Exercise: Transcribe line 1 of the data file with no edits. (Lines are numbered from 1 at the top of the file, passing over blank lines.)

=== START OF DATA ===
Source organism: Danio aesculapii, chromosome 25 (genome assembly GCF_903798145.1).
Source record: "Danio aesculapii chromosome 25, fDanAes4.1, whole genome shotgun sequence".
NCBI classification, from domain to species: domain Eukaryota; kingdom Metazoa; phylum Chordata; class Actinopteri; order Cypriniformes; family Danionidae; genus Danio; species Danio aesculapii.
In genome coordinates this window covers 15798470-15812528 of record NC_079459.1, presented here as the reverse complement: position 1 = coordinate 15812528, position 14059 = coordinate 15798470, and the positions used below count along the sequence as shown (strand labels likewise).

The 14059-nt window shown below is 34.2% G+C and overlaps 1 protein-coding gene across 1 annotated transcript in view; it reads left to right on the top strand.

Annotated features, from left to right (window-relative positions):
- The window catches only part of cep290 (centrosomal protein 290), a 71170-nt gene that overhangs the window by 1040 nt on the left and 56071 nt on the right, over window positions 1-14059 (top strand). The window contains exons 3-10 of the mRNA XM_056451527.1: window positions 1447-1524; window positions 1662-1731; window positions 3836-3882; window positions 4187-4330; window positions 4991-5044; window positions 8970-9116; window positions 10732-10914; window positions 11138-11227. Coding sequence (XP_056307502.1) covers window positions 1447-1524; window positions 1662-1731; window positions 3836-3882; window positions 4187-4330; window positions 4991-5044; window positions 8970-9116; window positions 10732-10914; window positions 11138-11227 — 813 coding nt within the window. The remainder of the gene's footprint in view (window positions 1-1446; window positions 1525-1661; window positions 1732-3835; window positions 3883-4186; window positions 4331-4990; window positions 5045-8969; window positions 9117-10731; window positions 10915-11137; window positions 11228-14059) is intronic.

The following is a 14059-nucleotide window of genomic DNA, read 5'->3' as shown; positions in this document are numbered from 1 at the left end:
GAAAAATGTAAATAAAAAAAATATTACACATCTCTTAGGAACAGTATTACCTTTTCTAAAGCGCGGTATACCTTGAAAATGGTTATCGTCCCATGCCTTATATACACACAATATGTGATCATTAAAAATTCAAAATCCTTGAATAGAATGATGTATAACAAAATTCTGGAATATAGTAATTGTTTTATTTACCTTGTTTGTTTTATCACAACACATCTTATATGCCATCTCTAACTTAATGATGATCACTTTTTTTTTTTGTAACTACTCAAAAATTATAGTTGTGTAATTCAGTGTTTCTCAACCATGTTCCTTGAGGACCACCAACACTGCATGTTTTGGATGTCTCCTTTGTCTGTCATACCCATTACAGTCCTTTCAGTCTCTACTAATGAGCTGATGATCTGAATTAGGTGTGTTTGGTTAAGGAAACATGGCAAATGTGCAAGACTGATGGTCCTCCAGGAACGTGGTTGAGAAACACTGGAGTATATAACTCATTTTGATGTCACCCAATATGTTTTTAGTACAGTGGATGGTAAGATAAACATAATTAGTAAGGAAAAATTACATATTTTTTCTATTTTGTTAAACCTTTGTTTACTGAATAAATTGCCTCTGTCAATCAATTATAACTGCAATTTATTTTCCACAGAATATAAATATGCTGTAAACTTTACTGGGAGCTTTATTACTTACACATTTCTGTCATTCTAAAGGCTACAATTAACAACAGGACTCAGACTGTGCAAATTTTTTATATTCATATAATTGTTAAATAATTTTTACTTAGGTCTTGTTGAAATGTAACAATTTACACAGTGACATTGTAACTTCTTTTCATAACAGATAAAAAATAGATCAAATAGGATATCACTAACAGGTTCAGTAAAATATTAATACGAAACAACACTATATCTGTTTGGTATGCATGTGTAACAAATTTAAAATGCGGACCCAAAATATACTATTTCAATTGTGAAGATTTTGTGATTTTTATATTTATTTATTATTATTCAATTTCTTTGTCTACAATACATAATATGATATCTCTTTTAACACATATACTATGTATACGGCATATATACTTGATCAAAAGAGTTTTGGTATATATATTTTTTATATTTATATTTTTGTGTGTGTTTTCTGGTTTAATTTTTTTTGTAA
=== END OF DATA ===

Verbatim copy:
Source organism: Danio aesculapii, chromosome 25 (genome assembly GCF_903798145.1).